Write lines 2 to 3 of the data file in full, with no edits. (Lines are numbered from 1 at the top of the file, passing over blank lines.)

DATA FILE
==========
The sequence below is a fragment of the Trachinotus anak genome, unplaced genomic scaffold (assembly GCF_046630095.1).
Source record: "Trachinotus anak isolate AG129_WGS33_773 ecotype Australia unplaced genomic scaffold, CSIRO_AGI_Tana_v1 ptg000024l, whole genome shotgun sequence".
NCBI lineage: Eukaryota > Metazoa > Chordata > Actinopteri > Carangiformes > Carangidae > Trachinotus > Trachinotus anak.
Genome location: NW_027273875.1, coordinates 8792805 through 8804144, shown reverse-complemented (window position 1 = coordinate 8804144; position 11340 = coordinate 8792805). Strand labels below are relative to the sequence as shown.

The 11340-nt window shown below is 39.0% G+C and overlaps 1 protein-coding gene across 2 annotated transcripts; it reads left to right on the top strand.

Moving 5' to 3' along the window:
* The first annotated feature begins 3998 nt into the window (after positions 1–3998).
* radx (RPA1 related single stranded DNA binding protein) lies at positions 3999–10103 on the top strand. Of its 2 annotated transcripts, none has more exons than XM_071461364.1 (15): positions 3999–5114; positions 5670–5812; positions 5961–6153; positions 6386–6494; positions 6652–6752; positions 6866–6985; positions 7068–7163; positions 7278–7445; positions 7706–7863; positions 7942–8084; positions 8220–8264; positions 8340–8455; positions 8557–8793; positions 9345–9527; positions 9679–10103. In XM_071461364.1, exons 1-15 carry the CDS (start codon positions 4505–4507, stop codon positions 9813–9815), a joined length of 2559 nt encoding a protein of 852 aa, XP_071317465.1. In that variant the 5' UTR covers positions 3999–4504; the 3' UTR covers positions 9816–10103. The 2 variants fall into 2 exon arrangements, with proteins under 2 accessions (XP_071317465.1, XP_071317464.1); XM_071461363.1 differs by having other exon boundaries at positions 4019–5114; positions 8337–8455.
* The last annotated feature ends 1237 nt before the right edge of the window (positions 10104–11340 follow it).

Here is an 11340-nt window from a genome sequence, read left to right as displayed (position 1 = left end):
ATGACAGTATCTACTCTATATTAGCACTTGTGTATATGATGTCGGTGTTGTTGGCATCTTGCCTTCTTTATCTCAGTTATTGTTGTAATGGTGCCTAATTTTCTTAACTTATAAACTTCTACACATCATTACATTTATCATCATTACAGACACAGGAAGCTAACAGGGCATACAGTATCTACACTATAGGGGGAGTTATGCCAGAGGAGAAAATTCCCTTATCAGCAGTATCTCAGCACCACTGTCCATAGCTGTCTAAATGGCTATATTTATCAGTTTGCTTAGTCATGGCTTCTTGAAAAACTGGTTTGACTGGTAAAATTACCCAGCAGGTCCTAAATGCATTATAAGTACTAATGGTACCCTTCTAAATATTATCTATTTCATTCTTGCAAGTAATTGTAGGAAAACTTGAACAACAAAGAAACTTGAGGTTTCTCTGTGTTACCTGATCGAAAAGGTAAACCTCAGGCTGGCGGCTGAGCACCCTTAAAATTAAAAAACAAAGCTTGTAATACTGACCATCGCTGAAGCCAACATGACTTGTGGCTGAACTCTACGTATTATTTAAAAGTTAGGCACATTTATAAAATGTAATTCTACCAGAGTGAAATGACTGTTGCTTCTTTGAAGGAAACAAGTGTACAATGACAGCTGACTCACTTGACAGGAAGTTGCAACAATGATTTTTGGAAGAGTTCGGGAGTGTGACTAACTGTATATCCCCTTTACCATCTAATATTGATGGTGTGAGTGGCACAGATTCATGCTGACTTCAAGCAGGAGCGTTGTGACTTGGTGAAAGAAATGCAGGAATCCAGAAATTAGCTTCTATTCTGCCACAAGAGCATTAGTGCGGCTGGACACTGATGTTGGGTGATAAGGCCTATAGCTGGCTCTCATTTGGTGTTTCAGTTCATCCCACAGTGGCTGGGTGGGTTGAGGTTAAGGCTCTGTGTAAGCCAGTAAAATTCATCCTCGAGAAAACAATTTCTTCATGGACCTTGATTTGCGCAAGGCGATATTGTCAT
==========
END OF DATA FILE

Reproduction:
Source record: "Trachinotus anak isolate AG129_WGS33_773 ecotype Australia unplaced genomic scaffold, CSIRO_AGI_Tana_v1 ptg000024l, whole genome shotgun sequence".
NCBI lineage: Eukaryota > Metazoa > Chordata > Actinopteri > Carangiformes > Carangidae > Trachinotus > Trachinotus anak.